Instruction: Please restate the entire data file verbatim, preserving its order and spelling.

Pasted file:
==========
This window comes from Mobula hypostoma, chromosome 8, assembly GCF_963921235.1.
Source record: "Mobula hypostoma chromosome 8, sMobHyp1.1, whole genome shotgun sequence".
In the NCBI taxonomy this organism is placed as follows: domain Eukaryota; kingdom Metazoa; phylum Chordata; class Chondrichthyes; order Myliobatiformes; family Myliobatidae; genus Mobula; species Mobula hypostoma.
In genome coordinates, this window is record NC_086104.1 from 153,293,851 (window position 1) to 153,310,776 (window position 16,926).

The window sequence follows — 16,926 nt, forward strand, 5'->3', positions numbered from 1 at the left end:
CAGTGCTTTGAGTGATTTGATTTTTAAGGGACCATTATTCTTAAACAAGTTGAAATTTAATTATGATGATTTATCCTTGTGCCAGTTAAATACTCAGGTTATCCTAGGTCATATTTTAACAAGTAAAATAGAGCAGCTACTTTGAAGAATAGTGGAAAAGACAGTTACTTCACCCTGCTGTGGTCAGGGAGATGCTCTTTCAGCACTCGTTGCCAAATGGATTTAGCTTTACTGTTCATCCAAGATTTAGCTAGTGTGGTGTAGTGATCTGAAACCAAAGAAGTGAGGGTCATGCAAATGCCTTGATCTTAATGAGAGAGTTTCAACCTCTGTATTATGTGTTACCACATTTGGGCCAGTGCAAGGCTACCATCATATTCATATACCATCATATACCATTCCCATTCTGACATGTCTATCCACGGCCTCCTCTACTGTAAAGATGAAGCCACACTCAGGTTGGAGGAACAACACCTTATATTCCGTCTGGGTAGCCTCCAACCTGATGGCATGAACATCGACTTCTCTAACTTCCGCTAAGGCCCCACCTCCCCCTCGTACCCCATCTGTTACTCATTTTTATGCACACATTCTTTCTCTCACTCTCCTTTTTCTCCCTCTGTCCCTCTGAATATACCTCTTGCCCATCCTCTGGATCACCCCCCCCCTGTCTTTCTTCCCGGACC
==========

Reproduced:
This window comes from Mobula hypostoma, chromosome 8, assembly GCF_963921235.1.
Source record: "Mobula hypostoma chromosome 8, sMobHyp1.1, whole genome shotgun sequence".
In the NCBI taxonomy this organism is placed as follows: domain Eukaryota; kingdom Metazoa; phylum Chordata; class Chondrichthyes; order Myliobatiformes; family Myliobatidae; genus Mobula; species Mobula hypostoma.
In genome coordinates, this window is record NC_086104.1 from 153,293,851 (window position 1) to 153,310,776 (window position 16,926).

The window sequence follows — 16,926 nt, forward strand, 5'->3', positions numbered from 1 at the left end:
CAGTGCTTTGAGTGATTTGATTTTTAAGGGACCATTATTCTTAAACAAGTTGAAATTTAATTATGATGATTTATCCTTGTGCCAGTTAAATACTCAGGTTATCCTAGGTCATATTTTAACAAGTAAAATAGAGCAGCTACTTTGAAGAATAGTGGAAAAGACAGTTACTTCACCCTGCTGTGGTCAGGGAGATGCTCTTTCAGCACTCGTTGCCAAATGGATTTAGCTTTACTGTTCATCCAAGATTTAGCTAGTGTGGTGTAGTGATCTGAAACCAAAGAAGTGAGGGTCATGCAAATGCCTTGATCTTAATGAGAGAGTTTCAACCTCTGTATTATGTGTTACCACATTTGGGCCAGTGCAAGGCTACCATCATATTCATATACCATCATATACCATTCCCATTCTGACATGTCTATCCACGGCCTCCTCTACTGTAAAGATGAAGCCACACTCAGGTTGGAGGAACAACACCTTATATTCCGTCTGGGTAGCCTCCAACCTGATGGCATGAACATCGACTTCTCTAACTTCCGCTAAGGCCCCACCTCCCCCTCGTACCCCATCTGTTACTCATTTTTATGCACACATTCTTTCTCTCACTCTCCTTTTTCTCCCTCTGTCCCTCTGAATATACCTCTTGCCCATCCTCTGGATCACCCCCCCCCTGTCTTTCTTCCCGGACC